19. The Velvet Underground
By Julian Casablancas
When you listen to a classic-rock station today, why don't they play the Velvet Underground? Why is it always Boston and Led Zeppelin? And why are the Rolling Stones so much more popular than the Velvets? OK, I understand why the Stones are more popular. But there is also a part of me that has always felt that it should have been the other way around. The Velvet Underground were way ahead of their time. And their music was weird. But it also made so much sense to me. I couldn't believe this wasn't the most popular music ever made.
Listening to those four studio albums now is like reading a good book that takes place in a distant time. When I hear The Velvet Underground and Nico or Loaded, I feel like I'm in Andy Warhol's Factory in the 1960s or hanging out at Max's Kansas City. The way Lou Reed wrote and sang about drugs and sex, about the people around him — it was so matter-of-fact. I believed every word of "Heroin." Reed could be romantic in the way he portrayed these crazy situations, but he was also intensely real. It was poetry and journalism.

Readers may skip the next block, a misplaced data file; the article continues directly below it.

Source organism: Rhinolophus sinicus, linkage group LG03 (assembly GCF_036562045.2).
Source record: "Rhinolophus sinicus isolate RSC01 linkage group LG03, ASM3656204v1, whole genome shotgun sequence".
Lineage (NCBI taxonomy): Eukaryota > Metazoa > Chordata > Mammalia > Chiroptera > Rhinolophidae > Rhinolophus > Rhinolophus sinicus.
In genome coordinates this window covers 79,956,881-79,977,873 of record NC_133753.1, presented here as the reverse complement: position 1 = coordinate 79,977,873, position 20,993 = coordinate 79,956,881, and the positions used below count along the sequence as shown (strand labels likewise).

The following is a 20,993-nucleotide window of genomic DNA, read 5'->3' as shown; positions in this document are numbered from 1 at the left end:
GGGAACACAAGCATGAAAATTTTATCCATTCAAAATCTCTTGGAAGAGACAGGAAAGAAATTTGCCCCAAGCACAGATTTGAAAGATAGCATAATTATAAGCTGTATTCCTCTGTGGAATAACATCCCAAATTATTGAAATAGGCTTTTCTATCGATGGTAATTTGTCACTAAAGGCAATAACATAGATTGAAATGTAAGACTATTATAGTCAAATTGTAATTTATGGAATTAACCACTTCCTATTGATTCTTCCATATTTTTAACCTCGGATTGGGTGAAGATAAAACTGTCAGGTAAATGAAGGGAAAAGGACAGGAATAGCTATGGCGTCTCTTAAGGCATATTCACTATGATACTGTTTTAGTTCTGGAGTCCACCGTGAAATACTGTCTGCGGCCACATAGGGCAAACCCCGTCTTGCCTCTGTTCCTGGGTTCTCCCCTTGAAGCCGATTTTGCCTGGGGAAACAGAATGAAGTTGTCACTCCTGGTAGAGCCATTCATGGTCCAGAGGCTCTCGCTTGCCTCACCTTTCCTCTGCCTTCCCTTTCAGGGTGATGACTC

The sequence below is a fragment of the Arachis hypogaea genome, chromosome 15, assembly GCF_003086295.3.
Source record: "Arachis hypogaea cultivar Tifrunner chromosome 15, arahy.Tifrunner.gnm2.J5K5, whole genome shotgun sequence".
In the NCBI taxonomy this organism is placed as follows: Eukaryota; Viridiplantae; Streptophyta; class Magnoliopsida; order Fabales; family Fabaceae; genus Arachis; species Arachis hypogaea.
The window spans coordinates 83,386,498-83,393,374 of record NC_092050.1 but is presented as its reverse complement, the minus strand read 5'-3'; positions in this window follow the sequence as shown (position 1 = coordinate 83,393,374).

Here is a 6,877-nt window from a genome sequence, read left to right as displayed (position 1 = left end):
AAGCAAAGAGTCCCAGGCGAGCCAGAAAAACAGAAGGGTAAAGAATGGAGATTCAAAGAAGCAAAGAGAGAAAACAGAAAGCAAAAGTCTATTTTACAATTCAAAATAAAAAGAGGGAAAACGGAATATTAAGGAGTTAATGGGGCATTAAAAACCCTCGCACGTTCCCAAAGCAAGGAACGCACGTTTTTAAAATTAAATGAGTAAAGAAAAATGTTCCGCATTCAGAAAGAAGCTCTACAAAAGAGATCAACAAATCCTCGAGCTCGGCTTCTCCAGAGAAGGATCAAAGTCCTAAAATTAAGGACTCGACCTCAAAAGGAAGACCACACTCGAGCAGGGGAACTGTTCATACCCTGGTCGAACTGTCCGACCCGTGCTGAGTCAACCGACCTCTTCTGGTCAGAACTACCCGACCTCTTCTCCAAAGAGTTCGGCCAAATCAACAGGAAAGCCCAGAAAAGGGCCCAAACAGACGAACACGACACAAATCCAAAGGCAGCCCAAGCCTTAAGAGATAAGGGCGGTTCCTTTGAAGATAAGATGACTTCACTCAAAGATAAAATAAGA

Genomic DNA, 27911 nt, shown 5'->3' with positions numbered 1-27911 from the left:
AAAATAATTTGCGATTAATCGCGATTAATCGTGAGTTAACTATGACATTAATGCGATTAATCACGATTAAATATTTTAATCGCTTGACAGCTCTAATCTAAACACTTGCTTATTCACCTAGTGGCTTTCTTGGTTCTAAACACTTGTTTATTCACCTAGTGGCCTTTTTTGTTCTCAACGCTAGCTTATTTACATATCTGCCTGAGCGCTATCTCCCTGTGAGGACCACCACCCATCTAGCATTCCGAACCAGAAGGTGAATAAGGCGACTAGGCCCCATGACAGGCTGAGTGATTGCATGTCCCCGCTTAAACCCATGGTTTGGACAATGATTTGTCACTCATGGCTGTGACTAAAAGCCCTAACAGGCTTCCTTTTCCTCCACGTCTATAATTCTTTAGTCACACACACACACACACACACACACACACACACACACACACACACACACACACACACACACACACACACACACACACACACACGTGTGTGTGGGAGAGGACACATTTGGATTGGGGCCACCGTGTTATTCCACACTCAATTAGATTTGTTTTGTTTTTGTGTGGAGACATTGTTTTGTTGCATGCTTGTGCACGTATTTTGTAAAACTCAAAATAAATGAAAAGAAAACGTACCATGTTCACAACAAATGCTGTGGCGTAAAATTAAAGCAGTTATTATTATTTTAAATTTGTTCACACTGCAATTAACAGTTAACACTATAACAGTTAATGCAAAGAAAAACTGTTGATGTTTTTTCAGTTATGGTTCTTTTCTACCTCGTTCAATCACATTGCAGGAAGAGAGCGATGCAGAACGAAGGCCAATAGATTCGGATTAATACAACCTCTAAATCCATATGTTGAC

A lot of people associate the Velvets with feedback and noise. White Light/White Heat is the kind of record you have to be in the mood for. You have to be in a shitty bar, in a really shitty mood. But the Velvets created some very beautiful music, too: "Sunday Morning," with John Cale's viola; "Candy Says"; "All Tomorrow's Parties" — I can't imagine that song without Nico singing it, although I thought Maureen Tucker had a cool voice, as well as being a really cool drummer. She had a femininity. I thought she sounded hotter than Nico.
In the beginning, the Strokes definitely drew from the vibe of the Velvets. I listened to Loaded all the time when we started the band, while I was writing my first songs. For four solid months, it was just Loaded and this Beach Boys greatest-hits record, Made in the U.S.A. A lot of our guitar tones are based on what Reed and Sterling Morrison did. I honestly wish we could have copied them more. We didn't come close enough. But that was cool, because it became more of our own thing. Which is something else I got from the Velvets. They taught me just to be myself.